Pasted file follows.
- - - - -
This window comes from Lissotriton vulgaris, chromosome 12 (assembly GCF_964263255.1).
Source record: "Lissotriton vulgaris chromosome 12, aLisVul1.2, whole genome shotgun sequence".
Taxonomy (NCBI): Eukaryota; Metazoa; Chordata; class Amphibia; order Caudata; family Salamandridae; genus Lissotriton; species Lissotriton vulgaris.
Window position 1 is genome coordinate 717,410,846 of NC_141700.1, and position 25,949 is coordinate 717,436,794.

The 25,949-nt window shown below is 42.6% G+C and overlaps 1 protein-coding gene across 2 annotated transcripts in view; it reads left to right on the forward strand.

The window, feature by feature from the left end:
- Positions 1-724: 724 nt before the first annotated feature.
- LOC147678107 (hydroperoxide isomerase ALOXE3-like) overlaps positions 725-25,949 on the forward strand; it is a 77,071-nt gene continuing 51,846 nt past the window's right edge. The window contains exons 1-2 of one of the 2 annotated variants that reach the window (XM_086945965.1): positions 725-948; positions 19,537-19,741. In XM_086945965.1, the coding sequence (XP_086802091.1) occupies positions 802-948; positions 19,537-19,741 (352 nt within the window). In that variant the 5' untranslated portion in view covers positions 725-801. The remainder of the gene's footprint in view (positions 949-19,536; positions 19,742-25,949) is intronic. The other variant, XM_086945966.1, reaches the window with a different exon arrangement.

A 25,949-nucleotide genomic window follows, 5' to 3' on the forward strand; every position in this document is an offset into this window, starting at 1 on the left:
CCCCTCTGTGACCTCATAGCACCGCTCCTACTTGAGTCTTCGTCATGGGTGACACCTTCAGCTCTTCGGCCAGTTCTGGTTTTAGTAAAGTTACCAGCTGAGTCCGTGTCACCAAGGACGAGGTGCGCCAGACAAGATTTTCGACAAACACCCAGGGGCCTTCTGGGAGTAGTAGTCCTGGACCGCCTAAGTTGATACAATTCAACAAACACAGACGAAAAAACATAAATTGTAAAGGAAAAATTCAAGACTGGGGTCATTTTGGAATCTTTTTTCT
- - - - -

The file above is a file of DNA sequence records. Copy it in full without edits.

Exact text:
This window comes from Lissotriton vulgaris, chromosome 12 (assembly GCF_964263255.1).
Source record: "Lissotriton vulgaris chromosome 12, aLisVul1.2, whole genome shotgun sequence".
Taxonomy (NCBI): Eukaryota; Metazoa; Chordata; class Amphibia; order Caudata; family Salamandridae; genus Lissotriton; species Lissotriton vulgaris.
Window position 1 is genome coordinate 717,410,846 of NC_141700.1, and position 25,949 is coordinate 717,436,794.

The 25,949-nt window shown below is 42.6% G+C and overlaps 1 protein-coding gene across 2 annotated transcripts in view; it reads left to right on the forward strand.

The window, feature by feature from the left end:
- Positions 1-724: 724 nt before the first annotated feature.
- LOC147678107 (hydroperoxide isomerase ALOXE3-like) overlaps positions 725-25,949 on the forward strand; it is a 77,071-nt gene continuing 51,846 nt past the window's right edge. The window contains exons 1-2 of one of the 2 annotated variants that reach the window (XM_086945965.1): positions 725-948; positions 19,537-19,741. In XM_086945965.1, the coding sequence (XP_086802091.1) occupies positions 802-948; positions 19,537-19,741 (352 nt within the window). In that variant the 5' untranslated portion in view covers positions 725-801. The remainder of the gene's footprint in view (positions 949-19,536; positions 19,742-25,949) is intronic. The other variant, XM_086945966.1, reaches the window with a different exon arrangement.

A 25,949-nucleotide genomic window follows, 5' to 3' on the forward strand; every position in this document is an offset into this window, starting at 1 on the left:
CCCCTCTGTGACCTCATAGCACCGCTCCTACTTGAGTCTTCGTCATGGGTGACACCTTCAGCTCTTCGGCCAGTTCTGGTTTTAGTAAAGTTACCAGCTGAGTCCGTGTCACCAAGGACGAGGTGCGCCAGACAAGATTTTCGACAAACACCCAGGGGCCTTCTGGGAGTAGTAGTCCTGGACCGCCTAAGTTGATACAATTCAACAAACACAGACGAAAAAACATAAATTGTAAAGGAAAAATTCAAGACTGGGGTCATTTTGGAATCTTTTTTCT